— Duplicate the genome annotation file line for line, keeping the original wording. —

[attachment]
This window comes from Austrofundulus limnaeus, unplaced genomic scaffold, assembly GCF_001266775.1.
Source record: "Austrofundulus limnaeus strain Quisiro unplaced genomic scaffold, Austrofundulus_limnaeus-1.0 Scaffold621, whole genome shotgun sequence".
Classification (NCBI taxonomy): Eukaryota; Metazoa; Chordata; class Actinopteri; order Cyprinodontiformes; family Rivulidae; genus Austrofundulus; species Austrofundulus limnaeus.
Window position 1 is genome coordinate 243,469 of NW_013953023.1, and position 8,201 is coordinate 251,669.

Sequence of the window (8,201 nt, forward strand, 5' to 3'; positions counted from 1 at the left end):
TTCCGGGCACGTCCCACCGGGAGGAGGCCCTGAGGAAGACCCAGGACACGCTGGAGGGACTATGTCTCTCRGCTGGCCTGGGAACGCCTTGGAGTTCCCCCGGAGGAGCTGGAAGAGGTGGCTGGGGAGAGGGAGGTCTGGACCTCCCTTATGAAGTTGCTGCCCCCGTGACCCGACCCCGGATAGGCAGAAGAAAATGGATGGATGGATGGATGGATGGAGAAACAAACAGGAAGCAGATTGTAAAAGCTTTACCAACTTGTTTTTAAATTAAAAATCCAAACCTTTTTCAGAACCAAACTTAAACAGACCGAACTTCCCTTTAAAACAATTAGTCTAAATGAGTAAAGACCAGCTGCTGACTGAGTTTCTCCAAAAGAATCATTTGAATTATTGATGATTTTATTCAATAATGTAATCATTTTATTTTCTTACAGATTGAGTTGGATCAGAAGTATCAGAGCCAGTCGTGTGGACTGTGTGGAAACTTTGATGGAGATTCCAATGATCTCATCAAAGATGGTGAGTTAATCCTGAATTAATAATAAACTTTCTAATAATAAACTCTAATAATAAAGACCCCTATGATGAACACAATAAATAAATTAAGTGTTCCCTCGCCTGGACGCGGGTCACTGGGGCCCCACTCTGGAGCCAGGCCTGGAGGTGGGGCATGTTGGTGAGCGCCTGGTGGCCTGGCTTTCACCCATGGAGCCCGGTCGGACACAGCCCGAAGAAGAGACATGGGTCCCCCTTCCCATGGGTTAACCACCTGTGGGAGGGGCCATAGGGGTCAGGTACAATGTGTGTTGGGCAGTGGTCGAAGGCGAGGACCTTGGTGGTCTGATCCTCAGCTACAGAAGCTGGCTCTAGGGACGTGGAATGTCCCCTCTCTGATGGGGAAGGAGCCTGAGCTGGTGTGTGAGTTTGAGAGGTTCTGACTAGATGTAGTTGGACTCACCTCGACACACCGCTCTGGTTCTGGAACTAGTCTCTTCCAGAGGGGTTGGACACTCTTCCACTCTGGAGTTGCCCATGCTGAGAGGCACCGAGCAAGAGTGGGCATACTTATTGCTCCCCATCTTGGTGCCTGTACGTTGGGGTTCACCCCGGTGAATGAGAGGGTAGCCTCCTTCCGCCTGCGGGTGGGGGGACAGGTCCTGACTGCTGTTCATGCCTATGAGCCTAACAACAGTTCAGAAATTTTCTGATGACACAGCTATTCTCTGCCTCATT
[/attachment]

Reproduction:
This window comes from Austrofundulus limnaeus, unplaced genomic scaffold, assembly GCF_001266775.1.
Source record: "Austrofundulus limnaeus strain Quisiro unplaced genomic scaffold, Austrofundulus_limnaeus-1.0 Scaffold621, whole genome shotgun sequence".
Classification (NCBI taxonomy): Eukaryota; Metazoa; Chordata; class Actinopteri; order Cyprinodontiformes; family Rivulidae; genus Austrofundulus; species Austrofundulus limnaeus.
Window position 1 is genome coordinate 243,469 of NW_013953023.1, and position 8,201 is coordinate 251,669.

Sequence of the window (8,201 nt, forward strand, 5' to 3'; positions counted from 1 at the left end):
TTCCGGGCACGTCCCACCGGGAGGAGGCCCTGAGGAAGACCCAGGACACGCTGGAGGGACTATGTCTCTCRGCTGGCCTGGGAACGCCTTGGAGTTCCCCCGGAGGAGCTGGAAGAGGTGGCTGGGGAGAGGGAGGTCTGGACCTCCCTTATGAAGTTGCTGCCCCCGTGACCCGACCCCGGATAGGCAGAAGAAAATGGATGGATGGATGGATGGATGGAGAAACAAACAGGAAGCAGATTGTAAAAGCTTTACCAACTTGTTTTTAAATTAAAAATCCAAACCTTTTTCAGAACCAAACTTAAACAGACCGAACTTCCCTTTAAAACAATTAGTCTAAATGAGTAAAGACCAGCTGCTGACTGAGTTTCTCCAAAAGAATCATTTGAATTATTGATGATTTTATTCAATAATGTAATCATTTTATTTTCTTACAGATTGAGTTGGATCAGAAGTATCAGAGCCAGTCGTGTGGACTGTGTGGAAACTTTGATGGAGATTCCAATGATCTCATCAAAGATGGTGAGTTAATCCTGAATTAATAATAAACTTTCTAATAATAAACTCTAATAATAAAGACCCCTATGATGAACACAATAAATAAATTAAGTGTTCCCTCGCCTGGACGCGGGTCACTGGGGCCCCACTCTGGAGCCAGGCCTGGAGGTGGGGCATGTTGGTGAGCGCCTGGTGGCCTGGCTTTCACCCATGGAGCCCGGTCGGACACAGCCCGAAGAAGAGACATGGGTCCCCCTTCCCATGGGTTAACCACCTGTGGGAGGGGCCATAGGGGTCAGGTACAATGTGTGTTGGGCAGTGGTCGAAGGCGAGGACCTTGGTGGTCTGATCCTCAGCTACAGAAGCTGGCTCTAGGGACGTGGAATGTCCCCTCTCTGATGGGGAAGGAGCCTGAGCTGGTGTGTGAGTTTGAGAGGTTCTGACTAGATGTAGTTGGACTCACCTCGACACACCGCTCTGGTTCTGGAACTAGTCTCTTCCAGAGGGGTTGGACACTCTTCCACTCTGGAGTTGCCCATGCTGAGAGGCACCGAGCAAGAGTGGGCATACTTATTGCTCCCCATCTTGGTGCCTGTACGTTGGGGTTCACCCCGGTGAATGAGAGGGTAGCCTCCTTCCGCCTGCGGGTGGGGGGACAGGTCCTGACTGCTGTTCATGCCTATGAGCCTAACAACAGTTCAGAAATTTTCTGATGACACAGCTATTCTCTGCCTCATT